Story Map

As an alumna of Oklahoma State University, I finally decided to do some research regarding OSU’s mascot, Pistol Pete. I always questioned the origins of our mascot and wondered WHY Pistol Pete was chosen to represent the early OAMC student body. In an effort to understand why Alumni of Oklahoma Agricultural and Mechanical College chose Frank Eaton as their mascot, I created a Story Map which breaks down the life of Eaton. 


Prior to Pistol Pete becoming the mascot for OSU (Oklahoma State University/Oklahoma Agricultural and Mechanical College), Oklahoma Agricultural and Mechanical College (OAMC) was deemed the Ivy League school of the Prairie, and with that, the young school had to declare their mascot–which originally was a jaguar. Although this mascot is “normal” (when one looks at mascots of other large universities), the student population of OAMC felt disconnected from their school and their mascot. Resulting from the immense disconnect felt throughout the student population, OAMC students commenced the search for a mascot that truly embodied the spirit of Oklahomans.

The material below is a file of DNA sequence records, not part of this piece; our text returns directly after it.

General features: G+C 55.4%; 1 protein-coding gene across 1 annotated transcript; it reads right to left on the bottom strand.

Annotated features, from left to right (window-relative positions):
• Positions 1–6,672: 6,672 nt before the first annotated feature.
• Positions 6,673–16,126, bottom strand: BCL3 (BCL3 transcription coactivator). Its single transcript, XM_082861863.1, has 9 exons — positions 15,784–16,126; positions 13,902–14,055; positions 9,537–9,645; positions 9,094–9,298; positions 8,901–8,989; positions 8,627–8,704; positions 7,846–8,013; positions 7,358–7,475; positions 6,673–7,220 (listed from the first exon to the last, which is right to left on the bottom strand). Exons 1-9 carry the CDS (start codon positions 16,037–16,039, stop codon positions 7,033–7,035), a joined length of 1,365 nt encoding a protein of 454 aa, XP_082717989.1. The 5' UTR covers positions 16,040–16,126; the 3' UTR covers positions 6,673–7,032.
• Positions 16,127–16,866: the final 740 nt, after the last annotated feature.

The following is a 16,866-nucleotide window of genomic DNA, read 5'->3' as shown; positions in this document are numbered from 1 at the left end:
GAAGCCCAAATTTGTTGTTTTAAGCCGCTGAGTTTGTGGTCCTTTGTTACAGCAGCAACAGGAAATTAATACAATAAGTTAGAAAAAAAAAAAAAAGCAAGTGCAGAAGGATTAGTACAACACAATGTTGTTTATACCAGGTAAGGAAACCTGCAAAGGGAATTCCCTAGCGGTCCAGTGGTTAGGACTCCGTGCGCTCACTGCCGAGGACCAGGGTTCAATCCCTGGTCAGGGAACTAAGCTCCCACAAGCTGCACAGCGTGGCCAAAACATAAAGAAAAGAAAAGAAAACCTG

At the Armistice parade, a group of students saw Frank Eaton leading the parade and felt compelled to ask him to be the official model for the mascot. Frank  Eaton

Frank Eaton

himself ventured into the Oklahoma territory with his family for land and a better life. He lived the rough and tough prairie life, similarly to other Oklahomans, consequently, making Frank Eaton become Pistol Pete.

Story Map Review:

Prior to my digital humanities internship, I have never heard of Story Map; Story Map is an online platform which enables people to utilize map services (to create and use) and present the information in an orderly fashion.